May 18, 2022
One Kubernetes Manifest for Dev, Staging, and Prod
Written by: Michael Levan
Kubernetes brings a ton of capability for the cloud-native and even on-prem world. The way it does that for developers and DevOps pros is by utilizing Kubernetes manifests, which give you the ability to deploy several different types of applications, specs, and functionality.
However, there’s one problem; you have to manage multiple manifests for every environment that you have.
Until now! In this blog post, you’ll learn how CloudTruth helps you to have one Kubernetes manifest for dev, staging, and prod.
To follow along with this blog post in a hands-on fashion, you’ll need the following:
- A CloudTruth account, which you can sign up for free here.
- The CloudTruth CLI installed and configured, which you can learn how to do here.
- Kubetruth set up and configured. Kubetruth is the Kubernetes operator for CloudTruth.
Creating a Kubernetes Manifest
First things first; to templatize a Kubernetes manifest, you’ll need a Kubernetes manifest. In this section, you’ll create a Kubernetes manifest to be used across dev, staging, and production.
In a standard environment without CloudTruth, you’d have a Kubernetes manifest that has most of the values hard-coded in it. You could have an environment variables file, but that’s just more management in source control.
Below is an example of a Kubernetes manifest without CloudTruth.
apiVersion: apps/v1 kind: Deployment metadata: name: nginx-deployment spec: selector: matchLabels: app: nginx replicas: 2 template: metadata: labels: app: nginx spec: containers: - name: nginx image: nginx:latest ports: - containerPort: 80 --- apiVersion: v1 kind: Service metadata: name: nginx labels: run: nginx spec: ports: - port: 80 protocol: TCP
Although the manifest above works fine, the problem is that everything is hard-coded. To list a few examples:
- The replicas are hard-coded at
2. In a dev, staging, and production environment, chances are this value can be different. For example, a dev environment is fine with two replicas, but for staging and production, you want at least 3-4.
- The image version is hard-coded as
latest. For many containerized environments, teams want to use specific versions of a Docker image across environments. Dev, for example, will probably use the latest feature-rich Docker image. Production may not be ready for it yet.
Instead of using that method, you can use the CloudTruth method. Below is the Kubernetes manifest with the parameters.
apiVersion: apps/v1 kind: Deployment metadata: name: namespace: default labels: app: spec: replicas: selector: matchLabels: app: template: metadata: labels: app: spec: containers: - name: image: : ports: - containerPort: --- apiVersion: v1 kind: Service metadata: name: labels: run: spec: ports: - port: protocol: TCP selector: run:
Notice the values that have curly brackets and parameter names inside. For example,
Those parameters can be set within your CloudTruth environments, which you’ll see in the next section. Save the Kubernetes manifest above in any directory you wish and call it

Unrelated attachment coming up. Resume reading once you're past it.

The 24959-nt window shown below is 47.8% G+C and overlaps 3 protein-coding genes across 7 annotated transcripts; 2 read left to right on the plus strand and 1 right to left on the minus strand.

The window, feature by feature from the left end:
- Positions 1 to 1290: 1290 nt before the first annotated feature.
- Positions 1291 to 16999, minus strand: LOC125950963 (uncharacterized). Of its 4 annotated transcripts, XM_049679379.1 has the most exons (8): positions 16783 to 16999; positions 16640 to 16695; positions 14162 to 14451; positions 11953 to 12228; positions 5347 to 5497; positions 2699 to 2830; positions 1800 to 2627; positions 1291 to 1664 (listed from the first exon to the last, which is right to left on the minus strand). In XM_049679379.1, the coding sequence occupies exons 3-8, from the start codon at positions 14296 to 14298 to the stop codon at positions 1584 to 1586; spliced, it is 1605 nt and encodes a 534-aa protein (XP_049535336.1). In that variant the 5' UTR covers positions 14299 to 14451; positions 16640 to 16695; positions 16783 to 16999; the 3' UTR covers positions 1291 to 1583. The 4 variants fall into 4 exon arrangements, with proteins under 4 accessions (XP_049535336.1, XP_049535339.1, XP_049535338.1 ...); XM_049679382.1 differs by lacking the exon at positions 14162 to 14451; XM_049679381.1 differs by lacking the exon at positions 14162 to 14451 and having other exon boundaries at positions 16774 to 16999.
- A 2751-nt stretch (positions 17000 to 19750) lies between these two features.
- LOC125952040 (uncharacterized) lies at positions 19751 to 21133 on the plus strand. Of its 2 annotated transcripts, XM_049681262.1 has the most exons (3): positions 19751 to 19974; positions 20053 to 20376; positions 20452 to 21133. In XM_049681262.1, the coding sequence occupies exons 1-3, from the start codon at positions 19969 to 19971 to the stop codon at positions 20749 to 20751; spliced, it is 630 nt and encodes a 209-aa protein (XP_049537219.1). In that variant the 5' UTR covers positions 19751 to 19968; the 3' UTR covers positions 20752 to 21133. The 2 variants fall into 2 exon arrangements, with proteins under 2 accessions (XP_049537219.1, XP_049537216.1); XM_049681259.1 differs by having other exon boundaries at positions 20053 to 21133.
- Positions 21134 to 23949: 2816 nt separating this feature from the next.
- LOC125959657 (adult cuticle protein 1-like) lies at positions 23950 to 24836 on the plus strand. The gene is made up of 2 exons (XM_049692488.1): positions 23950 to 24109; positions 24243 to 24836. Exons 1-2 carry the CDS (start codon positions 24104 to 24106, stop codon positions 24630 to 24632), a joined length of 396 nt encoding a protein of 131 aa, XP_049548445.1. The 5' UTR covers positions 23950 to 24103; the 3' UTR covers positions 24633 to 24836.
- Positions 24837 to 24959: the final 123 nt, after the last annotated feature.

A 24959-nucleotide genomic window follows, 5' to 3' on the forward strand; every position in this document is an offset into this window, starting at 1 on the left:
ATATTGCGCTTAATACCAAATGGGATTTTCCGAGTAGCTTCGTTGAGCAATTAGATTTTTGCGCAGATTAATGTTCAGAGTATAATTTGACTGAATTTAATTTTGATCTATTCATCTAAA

deployment.yaml. You’ll use this in the upcoming section.
Creating a Template in CloudTruth
To create a Kubernetes manifest template in CloudTruth, you first need:
- A CloudTruth project
Below is an example that you can use. It creates a project called
kubernetes-manifest and creates parameters with values.
cloudtruth projects set kubernetes-manifest cloudtruth --project kubernetes-manifest parameter set --value nginx app_name cloudtruth --project kubernetes-manifest parameter set --value 3 replicas cloudtruth --project kubernetes-manifest parameter set --value 80 port cloudtruth --project kubernetes-manifest parameter set --value nginx image_name cloudtruth --project kubernetes-manifest parameter set --value latest nginx_version
Running the above, you’ll see an output similar to the screenshot below in CloudTruth.
Next, you can push the Kubernetes manifest template to CloudTruth by running the following command:
The problem is that those parameters are set for the default environment. In the next section, you’ll learn how to set up parameters for multiple environments.
Using The Template Across Environments
Now that you have a Kubernetes manifest template, you can update values for the parameters across multiple environments. For example, let’s take the
Notice how in the screenshot below it’s using
3 as the default and the default is picked up across multiple environments.
Instead of having the default as
3 for every environment, you can update the value by clicking on the environment and editing the value. For example, you can set the
development environment to have
2 replicas and the production environment to have
Having multiple Kubernetes manifests throughout multiple environments can be a major headache for DevOps teams. Instead of having multiple Kubernetes manifests to manage throughout dev, staging, and prod, you should simply have one that you don’t have to worry about. CloudTruth not only helps in making manifests available for multiple environments, but you can parameterize each piece of config data for any environment.